With many countries setting targets to reach Net Zero by mid-century, fossil fuel reliance will have to end. To compensate, recent research by the IEA (International Energy Agency) has suggested that nuclear energy could fill the void. However, their findings suggest that globally, nuclear power capacity will need to double by 2050 for nations to fulfil their emissions targets and help ensure energy security.
“Nuclear power plays a significant role in a secure global pathway to net zero. Nuclear power doubles from 413 GW in early 2022 to 812 GW in 2050 in the NZE (Net Zero Emissions by 2050 Scenario).” - IEA[i]
A further influencing factor is the war in Ukraine, whereby the resulting global energy crisis is seeing governments look for alternatives to importing Russian fossil fuel. According to data from the IEA, at present, Nuclear is the second largest source of so-called ‘low emissions power’ after hydropower, with nuclear plants in 32 countries.
Figure 1: Top 10 nuclear-generating countries by amount generated (thousands GW-Hr)
However, concerningly, 63% of nuclear-generating capacity today comes from plants which are more than 30 years old, where many of these facilities were constructed during the oil crisis in the 1970s. Carbon Brief notes in an article on Europe’s ageing nuclear power plants that “Forty years is a typical lifespan for a nuclear power plant built in the 70s or 80s. While it’s quite common for plants to have their operational lifetime extended, particularly in the US, many close earlier.”[iii] Such is the issue- not only will new capacity be required in the form of brand-new nuclear plants, but also ageing facilities will either need to have their life extended (with security and safety taken into account) or be replaced. Crucially, in the IEA’s report, it prices the extensions as “competitive even with solar and wind in most regions”. Thus, this has big implications for investment.
“In the NZE, the lives of over half of these plants are extended, cutting the need for other low emissions options by almost 200 GW. The capital cost for most extensions is about USD 500 to USD 1 100 per kilowatt (kW) in 2030, yielding a levelised cost of electricity generally well below USD 40 per megawatt-hour (MWh).”[iv]
IEA Executive Director Fatih Birol said in a statement: “In today’s context of the global energy crisis, skyrocketing fossil fuel prices, energy security challenges and ambitious climate commitments, I believe nuclear power has a unique opportunity to stage a comeback. However, a new era for nuclear power is by no means guaranteed. It will depend on governments putting in place robust policies to ensure safe and sustainable operation of nuclear plants for years to come – and to mobilise the necessary investments including in new technologies.”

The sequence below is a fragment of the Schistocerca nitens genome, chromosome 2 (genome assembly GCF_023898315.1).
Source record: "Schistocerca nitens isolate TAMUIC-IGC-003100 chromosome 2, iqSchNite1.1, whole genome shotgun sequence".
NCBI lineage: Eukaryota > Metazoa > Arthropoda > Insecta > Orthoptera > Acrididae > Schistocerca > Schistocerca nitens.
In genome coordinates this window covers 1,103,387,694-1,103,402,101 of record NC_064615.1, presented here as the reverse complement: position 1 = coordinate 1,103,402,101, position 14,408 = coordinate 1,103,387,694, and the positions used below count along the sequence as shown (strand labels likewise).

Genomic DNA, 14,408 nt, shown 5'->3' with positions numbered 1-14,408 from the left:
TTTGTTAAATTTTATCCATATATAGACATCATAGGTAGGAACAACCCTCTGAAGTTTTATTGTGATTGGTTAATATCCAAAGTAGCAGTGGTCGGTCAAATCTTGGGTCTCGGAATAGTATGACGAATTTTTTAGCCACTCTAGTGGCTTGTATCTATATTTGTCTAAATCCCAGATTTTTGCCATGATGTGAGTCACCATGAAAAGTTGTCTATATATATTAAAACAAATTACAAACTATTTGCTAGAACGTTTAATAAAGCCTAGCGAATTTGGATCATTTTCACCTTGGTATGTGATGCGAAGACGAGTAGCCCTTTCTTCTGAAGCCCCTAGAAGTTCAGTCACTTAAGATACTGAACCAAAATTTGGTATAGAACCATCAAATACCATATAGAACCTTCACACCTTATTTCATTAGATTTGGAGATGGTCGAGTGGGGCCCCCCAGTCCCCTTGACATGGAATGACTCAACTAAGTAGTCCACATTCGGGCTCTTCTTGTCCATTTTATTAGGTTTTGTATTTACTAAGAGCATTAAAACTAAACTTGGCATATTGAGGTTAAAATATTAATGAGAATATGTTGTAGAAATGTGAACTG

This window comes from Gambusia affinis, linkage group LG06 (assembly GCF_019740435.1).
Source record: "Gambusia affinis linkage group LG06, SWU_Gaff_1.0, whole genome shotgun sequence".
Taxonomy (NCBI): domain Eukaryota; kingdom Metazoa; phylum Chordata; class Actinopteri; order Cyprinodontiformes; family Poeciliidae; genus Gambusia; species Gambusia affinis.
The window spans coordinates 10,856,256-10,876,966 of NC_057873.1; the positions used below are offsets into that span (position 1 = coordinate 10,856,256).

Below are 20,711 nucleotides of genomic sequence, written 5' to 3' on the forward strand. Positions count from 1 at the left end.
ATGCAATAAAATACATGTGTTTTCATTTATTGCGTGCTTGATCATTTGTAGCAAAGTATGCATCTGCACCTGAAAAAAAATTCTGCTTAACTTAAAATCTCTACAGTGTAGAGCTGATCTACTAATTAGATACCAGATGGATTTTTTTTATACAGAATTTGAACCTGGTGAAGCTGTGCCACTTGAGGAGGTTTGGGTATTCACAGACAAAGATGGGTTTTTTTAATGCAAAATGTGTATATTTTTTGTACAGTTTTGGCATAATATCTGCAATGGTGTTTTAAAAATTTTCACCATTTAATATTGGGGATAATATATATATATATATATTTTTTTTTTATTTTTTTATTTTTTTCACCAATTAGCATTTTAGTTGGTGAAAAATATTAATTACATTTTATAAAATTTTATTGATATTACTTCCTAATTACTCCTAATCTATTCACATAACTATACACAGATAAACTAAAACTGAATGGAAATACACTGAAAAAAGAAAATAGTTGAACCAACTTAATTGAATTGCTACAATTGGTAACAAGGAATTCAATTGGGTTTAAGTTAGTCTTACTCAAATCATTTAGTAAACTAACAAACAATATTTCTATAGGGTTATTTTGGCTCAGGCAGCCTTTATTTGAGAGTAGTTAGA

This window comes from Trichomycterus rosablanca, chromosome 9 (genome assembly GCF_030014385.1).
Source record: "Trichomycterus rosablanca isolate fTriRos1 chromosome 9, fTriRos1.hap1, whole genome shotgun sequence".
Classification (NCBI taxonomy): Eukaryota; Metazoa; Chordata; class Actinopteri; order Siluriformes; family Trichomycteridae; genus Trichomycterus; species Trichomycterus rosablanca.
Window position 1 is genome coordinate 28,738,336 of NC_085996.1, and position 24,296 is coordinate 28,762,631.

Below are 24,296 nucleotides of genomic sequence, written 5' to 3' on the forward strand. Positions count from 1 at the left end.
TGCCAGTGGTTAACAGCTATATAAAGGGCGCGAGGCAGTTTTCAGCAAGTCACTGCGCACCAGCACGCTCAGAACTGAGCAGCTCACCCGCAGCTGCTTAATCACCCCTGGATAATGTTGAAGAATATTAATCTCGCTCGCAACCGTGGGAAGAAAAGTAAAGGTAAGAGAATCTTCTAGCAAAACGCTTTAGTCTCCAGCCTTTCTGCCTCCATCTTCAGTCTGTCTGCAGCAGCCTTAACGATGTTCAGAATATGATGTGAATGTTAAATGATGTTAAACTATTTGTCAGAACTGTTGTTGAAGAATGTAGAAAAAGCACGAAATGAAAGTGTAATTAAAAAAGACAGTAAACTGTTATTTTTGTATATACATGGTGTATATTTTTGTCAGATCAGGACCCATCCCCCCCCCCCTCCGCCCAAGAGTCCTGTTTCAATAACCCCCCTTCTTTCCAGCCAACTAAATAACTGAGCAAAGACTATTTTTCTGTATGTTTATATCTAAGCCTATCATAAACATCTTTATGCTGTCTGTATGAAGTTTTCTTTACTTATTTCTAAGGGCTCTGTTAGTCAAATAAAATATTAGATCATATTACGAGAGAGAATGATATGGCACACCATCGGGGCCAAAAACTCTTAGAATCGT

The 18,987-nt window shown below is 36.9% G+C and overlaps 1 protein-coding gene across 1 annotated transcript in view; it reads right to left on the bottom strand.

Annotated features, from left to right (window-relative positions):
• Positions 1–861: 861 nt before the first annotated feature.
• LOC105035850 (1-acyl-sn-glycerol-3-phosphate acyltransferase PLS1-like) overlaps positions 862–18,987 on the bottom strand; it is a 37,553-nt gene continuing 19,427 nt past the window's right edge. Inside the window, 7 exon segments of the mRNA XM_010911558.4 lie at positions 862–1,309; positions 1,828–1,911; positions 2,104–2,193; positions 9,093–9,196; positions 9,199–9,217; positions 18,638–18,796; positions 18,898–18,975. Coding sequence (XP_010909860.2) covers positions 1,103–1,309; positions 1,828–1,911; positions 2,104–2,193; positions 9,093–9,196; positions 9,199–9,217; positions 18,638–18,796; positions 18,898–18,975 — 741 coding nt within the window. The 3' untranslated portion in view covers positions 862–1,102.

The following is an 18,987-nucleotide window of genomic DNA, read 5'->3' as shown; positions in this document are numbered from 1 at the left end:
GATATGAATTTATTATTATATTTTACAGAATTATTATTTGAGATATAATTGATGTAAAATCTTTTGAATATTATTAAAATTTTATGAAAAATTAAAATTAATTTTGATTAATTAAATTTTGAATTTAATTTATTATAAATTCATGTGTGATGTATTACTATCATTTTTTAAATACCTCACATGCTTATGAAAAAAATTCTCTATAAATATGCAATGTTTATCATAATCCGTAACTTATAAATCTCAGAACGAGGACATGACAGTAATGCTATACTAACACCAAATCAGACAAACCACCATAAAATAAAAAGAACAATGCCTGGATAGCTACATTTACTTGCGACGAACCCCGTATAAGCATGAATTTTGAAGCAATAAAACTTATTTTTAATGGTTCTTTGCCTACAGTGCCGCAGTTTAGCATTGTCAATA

Encouragingly, there is also a positive attitude emerging in terms of investment. Firstly, nuclear will join the EU's green taxonomy next year, potentially easing investor concerns about whether it should be considered environmentally friendly. The move could, in turn, open new funding sources for European nuclear operators, such as Electricité de France SA, or EDF, and Fortum Oyj, as the industry faces up to €550 billion of investment needs through 2050, based on EU forecasts.
"The perception is shifting" among environmental, social and governance investors, said Marina Petroleka, global head of ESG research at Sustainable Fitch. "Suddenly, nuclear is back in the conversation."[v]
The IEA also reported that the failure of advanced economies to invest in the nuclear industry and seek technological advancement in the sector has meant that Russia and China are now dominating the space. In fact, since 2017, 87% of new nuclear reactors use Russian and Chinese designs[vi], as IEA Executive Director Fatih Birol noted in a recent press release:
“The nuclear industry must quickly address the issues of cost overruns and project delays that have bedevilled the construction of new plants in advanced economies. As a result, advanced economies have lost market leadership, as 27 out of 31 reactors that started construction since 2017 are Russian or Chinese designs.”[vii]
In the United States, the federal government is currently implementing a $6 billion scheme to address the financial struggles seen with many existing nuclear power plants, the hope being that closures can be prevented. According to the Department of Energy, since 2013, there has been the loss of 13 commercial nuclear reactors in the United States, with all of these closing early. “U.S. nuclear power plants contribute more than half of our carbon-free electricity, and President Biden is committed to keeping these plants active to reach our clean energy goals,” said U.S. Secretary of Energy Jennifer M. Granholm. “We’re using every tool available to get this country powered by clean energy by 2035, and that includes prioritising our existing nuclear fleet to allow for continued emissions-free electricity generation and economic stability for the communities leading this important work.”[viii]
[ii] Top 15 Nuclear Generating Countries (nei.org)
[iii] The trouble with Europe's ageing nuclear power plants - Carbon Brief
[v] ESG investors warm to nuclear power after EU green label award | S&P Global Market Intelligence (spglobal.com)
[vi] Russian and Chinese designs in 87% of new nuclear reactors: IEA Chief (cnbc.com)
[vii] Nuclear power can play a major role in enabling secure transitions to low emissions energy systems - News - IEA
[viii] DOE Seeks Applications, Bids for $6 Billion Civil Nuclear Credit Program | Department of Energy